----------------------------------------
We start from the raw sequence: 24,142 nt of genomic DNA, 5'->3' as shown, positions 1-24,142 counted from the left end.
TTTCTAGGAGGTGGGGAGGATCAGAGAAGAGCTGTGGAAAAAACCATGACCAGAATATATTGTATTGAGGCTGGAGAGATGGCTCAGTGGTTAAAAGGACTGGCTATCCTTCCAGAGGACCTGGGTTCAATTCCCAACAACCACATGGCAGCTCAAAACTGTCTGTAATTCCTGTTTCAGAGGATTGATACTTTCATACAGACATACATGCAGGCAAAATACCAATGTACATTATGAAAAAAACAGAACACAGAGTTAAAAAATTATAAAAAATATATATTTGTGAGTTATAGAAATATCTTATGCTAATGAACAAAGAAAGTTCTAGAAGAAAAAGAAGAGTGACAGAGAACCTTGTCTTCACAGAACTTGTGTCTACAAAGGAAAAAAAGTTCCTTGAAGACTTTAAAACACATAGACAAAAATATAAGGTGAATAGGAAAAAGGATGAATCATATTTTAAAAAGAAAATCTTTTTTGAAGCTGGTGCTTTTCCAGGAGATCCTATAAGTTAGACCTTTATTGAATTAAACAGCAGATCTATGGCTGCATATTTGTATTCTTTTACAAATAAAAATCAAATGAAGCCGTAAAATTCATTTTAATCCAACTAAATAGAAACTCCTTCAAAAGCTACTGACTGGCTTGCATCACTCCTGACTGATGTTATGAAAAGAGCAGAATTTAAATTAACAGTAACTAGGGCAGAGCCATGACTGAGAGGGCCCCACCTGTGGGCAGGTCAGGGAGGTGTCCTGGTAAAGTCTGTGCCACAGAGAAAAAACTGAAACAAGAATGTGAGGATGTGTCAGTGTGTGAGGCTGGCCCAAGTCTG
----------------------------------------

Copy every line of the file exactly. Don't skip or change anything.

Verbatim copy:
We start from the raw sequence: 24,142 nt of genomic DNA, 5'->3' as shown, positions 1-24,142 counted from the left end.
TTTCTAGGAGGTGGGGAGGATCAGAGAAGAGCTGTGGAAAAAACCATGACCAGAATATATTGTATTGAGGCTGGAGAGATGGCTCAGTGGTTAAAAGGACTGGCTATCCTTCCAGAGGACCTGGGTTCAATTCCCAACAACCACATGGCAGCTCAAAACTGTCTGTAATTCCTGTTTCAGAGGATTGATACTTTCATACAGACATACATGCAGGCAAAATACCAATGTACATTATGAAAAAAACAGAACACAGAGTTAAAAAATTATAAAAAATATATATTTGTGAGTTATAGAAATATCTTATGCTAATGAACAAAGAAAGTTCTAGAAGAAAAAGAAGAGTGACAGAGAACCTTGTCTTCACAGAACTTGTGTCTACAAAGGAAAAAAAGTTCCTTGAAGACTTTAAAACACATAGACAAAAATATAAGGTGAATAGGAAAAAGGATGAATCATATTTTAAAAAGAAAATCTTTTTTGAAGCTGGTGCTTTTCCAGGAGATCCTATAAGTTAGACCTTTATTGAATTAAACAGCAGATCTATGGCTGCATATTTGTATTCTTTTACAAATAAAAATCAAATGAAGCCGTAAAATTCATTTTAATCCAACTAAATAGAAACTCCTTCAAAAGCTACTGACTGGCTTGCATCACTCCTGACTGATGTTATGAAAAGAGCAGAATTTAAATTAACAGTAACTAGGGCAGAGCCATGACTGAGAGGGCCCCACCTGTGGGCAGGTCAGGGAGGTGTCCTGGTAAAGTCTGTGCCACAGAGAAAAAACTGAAACAAGAATGTGAGGATGTGTCAGTGTGTGAGGCTGGCCCAAGTCTG